In a bold move aimed at eliminating multiple backup systems and to simplify the retrieval of data in case of a disaster, Samaritan Medical Center, a 294-bed not-for-profit community medical center in Watertown, N.Y., has implemented a single, enterprise-wide backup platform provided by Woburn, Mass.-based BridgeHead Software.
According to Jeff Wood, Samaritan’s technical services manager, the hospital had been using the BridgeHead Healthcare Data Management (HDM) integrated serverless backup (ISB) platform for its Magic Health Care Information System (HCIS), supplied by Westwood, Mass.-based Medical Information Technology Inc. (MEDITECH), since 2009. It also was running EMC NetWorker backup and recovery software (supplied by EMC Corp., Hopkinton, Mass.) for non-MEDITECH enterprise services; SonicWALL Continuous Data Protection (CDP), (supplied by Dell Inc., Round Rock, Texas) for its Windows file servers; and RoboCopy, a Windows-based tool from Microsoft, for its PACS data.
Wood says it took two staff members three hours a day to monitor the daily log files and manage each backup system. In addition, he says, in the event of a disaster, it would take too much time to recover all data from each of the four systems.
Speaking from his own experience, Wood says that in 2007 Samaritan’s main storage disk failed and corrupted files were discovered on some of the drives. As a result, he says, “We had to restore all MEDITECH data, and that took 60 hours.” But he notes, “At no time was patient care compromised.”
By the fall of 2012, Andy Short, CIO and vice president of information services, decided it was time to move to a single backup solution.
Keeping the MEDITECH backup system in place, Samaritan deployed BridgeHead HDM across the enterprise to back up and facilitate the retrieval of all hospital applications, including the MEDITECH electronic medical record (EMR) as well as solutions from eClinicalWorks, MedHost and Picis Surgical Services. In addition, BridgeHead’s FileStore was rolled out as the archival solution for the hospital’s Fuji PACS.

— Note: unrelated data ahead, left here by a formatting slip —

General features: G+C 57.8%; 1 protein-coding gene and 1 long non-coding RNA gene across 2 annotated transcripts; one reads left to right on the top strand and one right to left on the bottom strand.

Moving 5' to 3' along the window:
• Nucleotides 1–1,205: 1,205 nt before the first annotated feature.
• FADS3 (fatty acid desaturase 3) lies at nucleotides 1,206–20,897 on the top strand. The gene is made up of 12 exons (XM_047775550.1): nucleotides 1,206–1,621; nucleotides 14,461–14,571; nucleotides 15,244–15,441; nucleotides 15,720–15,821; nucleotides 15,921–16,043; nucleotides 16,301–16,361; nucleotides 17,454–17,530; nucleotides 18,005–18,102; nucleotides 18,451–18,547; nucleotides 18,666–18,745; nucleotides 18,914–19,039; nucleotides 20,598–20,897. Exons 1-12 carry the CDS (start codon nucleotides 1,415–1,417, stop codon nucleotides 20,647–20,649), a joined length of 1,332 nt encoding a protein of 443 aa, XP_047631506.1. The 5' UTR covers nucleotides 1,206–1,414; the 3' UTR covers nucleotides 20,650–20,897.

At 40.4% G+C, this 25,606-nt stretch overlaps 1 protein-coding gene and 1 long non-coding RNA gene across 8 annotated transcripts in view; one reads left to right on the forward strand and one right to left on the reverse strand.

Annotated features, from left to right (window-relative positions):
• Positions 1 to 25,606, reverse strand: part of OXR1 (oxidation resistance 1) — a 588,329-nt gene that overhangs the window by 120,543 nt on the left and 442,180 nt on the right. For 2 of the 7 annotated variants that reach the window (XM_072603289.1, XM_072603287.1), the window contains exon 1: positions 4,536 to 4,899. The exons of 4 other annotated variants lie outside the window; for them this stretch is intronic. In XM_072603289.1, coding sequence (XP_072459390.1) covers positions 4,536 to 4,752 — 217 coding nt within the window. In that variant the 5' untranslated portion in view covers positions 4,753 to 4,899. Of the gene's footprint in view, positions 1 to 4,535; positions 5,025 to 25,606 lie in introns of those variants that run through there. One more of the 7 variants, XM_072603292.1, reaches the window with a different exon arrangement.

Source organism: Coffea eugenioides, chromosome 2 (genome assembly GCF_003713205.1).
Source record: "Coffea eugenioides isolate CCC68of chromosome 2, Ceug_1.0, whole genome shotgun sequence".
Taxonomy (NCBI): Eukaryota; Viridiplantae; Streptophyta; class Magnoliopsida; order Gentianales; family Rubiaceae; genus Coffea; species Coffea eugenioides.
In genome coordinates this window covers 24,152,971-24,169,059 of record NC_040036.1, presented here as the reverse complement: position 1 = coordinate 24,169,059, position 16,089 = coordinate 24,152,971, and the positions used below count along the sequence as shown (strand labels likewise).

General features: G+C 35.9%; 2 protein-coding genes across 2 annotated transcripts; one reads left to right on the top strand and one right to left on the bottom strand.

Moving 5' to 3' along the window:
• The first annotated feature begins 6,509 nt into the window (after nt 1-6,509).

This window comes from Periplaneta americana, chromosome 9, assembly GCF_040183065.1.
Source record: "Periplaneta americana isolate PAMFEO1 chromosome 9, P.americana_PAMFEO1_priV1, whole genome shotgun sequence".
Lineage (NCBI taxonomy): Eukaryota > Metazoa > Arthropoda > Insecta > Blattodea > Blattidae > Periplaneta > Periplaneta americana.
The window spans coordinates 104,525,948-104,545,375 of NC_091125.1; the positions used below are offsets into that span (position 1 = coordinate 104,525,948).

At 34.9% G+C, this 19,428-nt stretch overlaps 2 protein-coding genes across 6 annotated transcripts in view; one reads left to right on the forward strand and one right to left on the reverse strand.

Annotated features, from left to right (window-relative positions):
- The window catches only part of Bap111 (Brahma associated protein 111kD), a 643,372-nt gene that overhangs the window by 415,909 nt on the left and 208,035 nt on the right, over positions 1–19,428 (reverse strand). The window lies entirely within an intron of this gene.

“We have over 40 applications from 40 different vendors,” Wood explains. “Radiology alone has four different vendors.” The hospital also runs 330 servers and uses a combination of disk and tape backup solutions, he adds.
After the decision was made to consolidate Samaritan’s maze of backup systems, Wood and his transition team needed only two months to make the conversion.
To a large degree he credits BridgeHead’s serverless approach in helping to make the transition quick and easy since it creates a “mirror” copy of all data on each drive at the storage level. As a result, clinicians were able to access hospital applications even during the transition period. Before pulling the trigger on this transition, Wood says, “We had to catalog all our servers and evaluate all backup systems so we knew where everything was going.” The only real challenge in the entire process, he says, was getting all the vendors to communicate with each other.
The effort definitely paid off, Wood says. By switching to a single, integrated backup platform, Samaritan claims it has improved data availability; preserved application performance by using a serverless approach; simplified IT operations through the use of a single interface for managing backup, archiving and recovery; and streamlined and optimized storage with an integrated archival system.
Wood also says the consolidation has reduced by 75 percent the time it takes to monitor and manage normal backup operations. “Now, with one system, it’s 15 to 20 minutes a day to manage everything,” he says.
As for offering advice to others who are planning to implement a disaster recovery plan, Wood says those who rely on multiple best-of-breed systems face the biggest challenge. “Make sure you get all the vendors at the table,” he advises.